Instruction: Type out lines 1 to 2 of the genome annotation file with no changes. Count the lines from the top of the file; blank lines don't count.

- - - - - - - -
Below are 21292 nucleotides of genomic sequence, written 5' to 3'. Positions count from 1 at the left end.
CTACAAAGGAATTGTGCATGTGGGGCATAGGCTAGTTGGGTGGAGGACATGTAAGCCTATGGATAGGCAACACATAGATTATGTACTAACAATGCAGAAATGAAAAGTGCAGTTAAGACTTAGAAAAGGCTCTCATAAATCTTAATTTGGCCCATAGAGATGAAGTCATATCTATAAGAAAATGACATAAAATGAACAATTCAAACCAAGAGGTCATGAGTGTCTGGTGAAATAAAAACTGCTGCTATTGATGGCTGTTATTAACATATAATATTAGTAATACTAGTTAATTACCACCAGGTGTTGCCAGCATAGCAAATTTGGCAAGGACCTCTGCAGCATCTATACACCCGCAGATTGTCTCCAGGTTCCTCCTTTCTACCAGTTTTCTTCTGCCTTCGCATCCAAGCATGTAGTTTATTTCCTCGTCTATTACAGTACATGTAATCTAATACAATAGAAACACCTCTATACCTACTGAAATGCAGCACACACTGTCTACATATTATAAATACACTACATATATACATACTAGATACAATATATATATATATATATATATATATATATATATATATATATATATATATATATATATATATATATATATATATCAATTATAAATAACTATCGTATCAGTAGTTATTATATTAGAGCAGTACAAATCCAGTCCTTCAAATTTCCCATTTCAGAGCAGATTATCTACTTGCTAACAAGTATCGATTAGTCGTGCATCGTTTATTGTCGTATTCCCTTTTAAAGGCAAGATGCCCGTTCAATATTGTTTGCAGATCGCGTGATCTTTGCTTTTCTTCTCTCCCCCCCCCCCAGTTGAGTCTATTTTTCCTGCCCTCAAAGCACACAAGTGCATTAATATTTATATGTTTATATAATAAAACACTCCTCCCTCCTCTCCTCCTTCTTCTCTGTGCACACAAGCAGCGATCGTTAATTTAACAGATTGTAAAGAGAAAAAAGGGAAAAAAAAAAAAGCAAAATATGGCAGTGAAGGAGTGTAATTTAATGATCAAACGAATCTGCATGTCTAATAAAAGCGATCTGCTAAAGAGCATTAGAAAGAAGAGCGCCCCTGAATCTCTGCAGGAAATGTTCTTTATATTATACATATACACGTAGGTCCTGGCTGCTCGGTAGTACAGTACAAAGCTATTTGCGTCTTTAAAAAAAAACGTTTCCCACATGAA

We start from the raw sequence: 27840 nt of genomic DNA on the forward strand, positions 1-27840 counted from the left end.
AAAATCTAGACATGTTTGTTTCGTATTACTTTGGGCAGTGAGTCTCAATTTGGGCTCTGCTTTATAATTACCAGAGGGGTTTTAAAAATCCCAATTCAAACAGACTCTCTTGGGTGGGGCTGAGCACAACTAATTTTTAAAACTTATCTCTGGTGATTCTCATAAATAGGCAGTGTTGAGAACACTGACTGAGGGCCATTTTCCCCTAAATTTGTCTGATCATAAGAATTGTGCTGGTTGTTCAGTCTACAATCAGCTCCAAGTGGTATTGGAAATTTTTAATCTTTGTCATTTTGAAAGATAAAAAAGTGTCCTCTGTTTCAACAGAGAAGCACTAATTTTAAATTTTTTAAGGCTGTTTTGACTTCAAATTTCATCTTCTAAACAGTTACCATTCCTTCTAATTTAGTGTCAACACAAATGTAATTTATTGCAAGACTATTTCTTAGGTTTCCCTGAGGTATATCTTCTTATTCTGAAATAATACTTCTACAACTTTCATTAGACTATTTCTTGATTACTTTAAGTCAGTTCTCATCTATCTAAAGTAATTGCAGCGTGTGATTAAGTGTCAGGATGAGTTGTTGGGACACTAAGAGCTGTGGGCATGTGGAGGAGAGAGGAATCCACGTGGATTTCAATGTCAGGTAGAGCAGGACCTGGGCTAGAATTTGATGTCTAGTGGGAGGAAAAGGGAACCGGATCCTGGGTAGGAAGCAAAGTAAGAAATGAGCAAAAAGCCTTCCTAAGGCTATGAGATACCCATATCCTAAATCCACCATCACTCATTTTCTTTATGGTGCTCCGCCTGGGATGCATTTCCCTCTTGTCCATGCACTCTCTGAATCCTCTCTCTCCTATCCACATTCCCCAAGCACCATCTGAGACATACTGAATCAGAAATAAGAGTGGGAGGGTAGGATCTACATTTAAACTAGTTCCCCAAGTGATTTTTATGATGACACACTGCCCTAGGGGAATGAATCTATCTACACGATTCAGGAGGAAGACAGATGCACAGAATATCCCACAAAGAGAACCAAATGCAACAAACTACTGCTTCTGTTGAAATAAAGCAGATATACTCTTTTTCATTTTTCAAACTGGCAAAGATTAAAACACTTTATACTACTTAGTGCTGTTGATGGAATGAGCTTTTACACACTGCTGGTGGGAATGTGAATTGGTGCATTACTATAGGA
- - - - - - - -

Below are 21292 nucleotides of genomic sequence, written 5' to 3'. Positions count from 1 at the left end.
CTACAAAGGAATTGTGCATGTGGGGCATAGGCTAGTTGGGTGGAGGACATGTAAGCCTATGGATAGGCAACACATAGATTATGTACTAACAATGCAGAAATGAAAAGTGCAGTTAAGACTTAGAAAAGGCTCTCATAAATCTTAATTTGGCCCATAGAGATGAAGTCATATCTATAAGAAAATGACATAAAATGAACAATTCAAACCAAGAGGTCATGAGTGTCTGGTGAAATAAAAACTGCTGCTATTGATGGCTGTTATTAACATATAATATTAGTAATACTAGTTAATTACCACCAGGTGTTGCCAGCATAGCAAATTTGGCAAGGACCTCTGCAGCATCTATACACCCGCAGATTGTCTCCAGGTTCCTCCTTTCTACCAGTTTTCTTCTGCCTTCGCATCCAAGCATGTAGTTTATTTCCTCGTCTATTACAGTACATGTAATCTAATACAATAGAAACACCTCTATACCTACTGAAATGCAGCACACACTGTCTACATATTATAAATACACTACATATATACATACTAGATACAATATATATATATATATATATATATATATATATATATATATATATATATATATATATATATATATATATATATATCAATTATAAATAACTATCGTATCAGTAGTTATTATATTAGAGCAGTACAAATCCAGTCCTTCAAATTTCCCATTTCAGAGCAGATTATCTACTTGCTAACAAGTATCGATTAGTCGTGCATCGTTTATTGTCGTATTCCCTTTTAAAGGCAAGATGCCCGTTCAATATTGTTTGCAGATCGCGTGATCTTTGCTTTTCTTCTCTCCCCCCCCCCCAGTTGAGTCTATTTTTCCTGCCCTCAAAGCACACAAGTGCATTAATATTTATATGTTTATATAATAAAACACTCCTCCCTCCTCTCCTCCTTCTTCTCTGTGCACACAAGCAGCGATCGTTAATTTAACAGATTGTAAAGAGAAAAAAGGGAAAAAAAAAAAAGCAAAATATGGCAGTGAAGGAGTGTAATTTAATGATCAAACGAATCTGCATGTCTAATAAAAGCGATCTGCTAAAGAGCATTAGAAAGAAGAGCGCCCCTGAATCTCTGCAGGAAATGTTCTTTATATTATACATATACACGTAGGTCCTGGCTGCTCGGTAGTACAGTACAAAGCTATTTGCGTCTTTAAAAAAAAACGTTTCCCACATGAA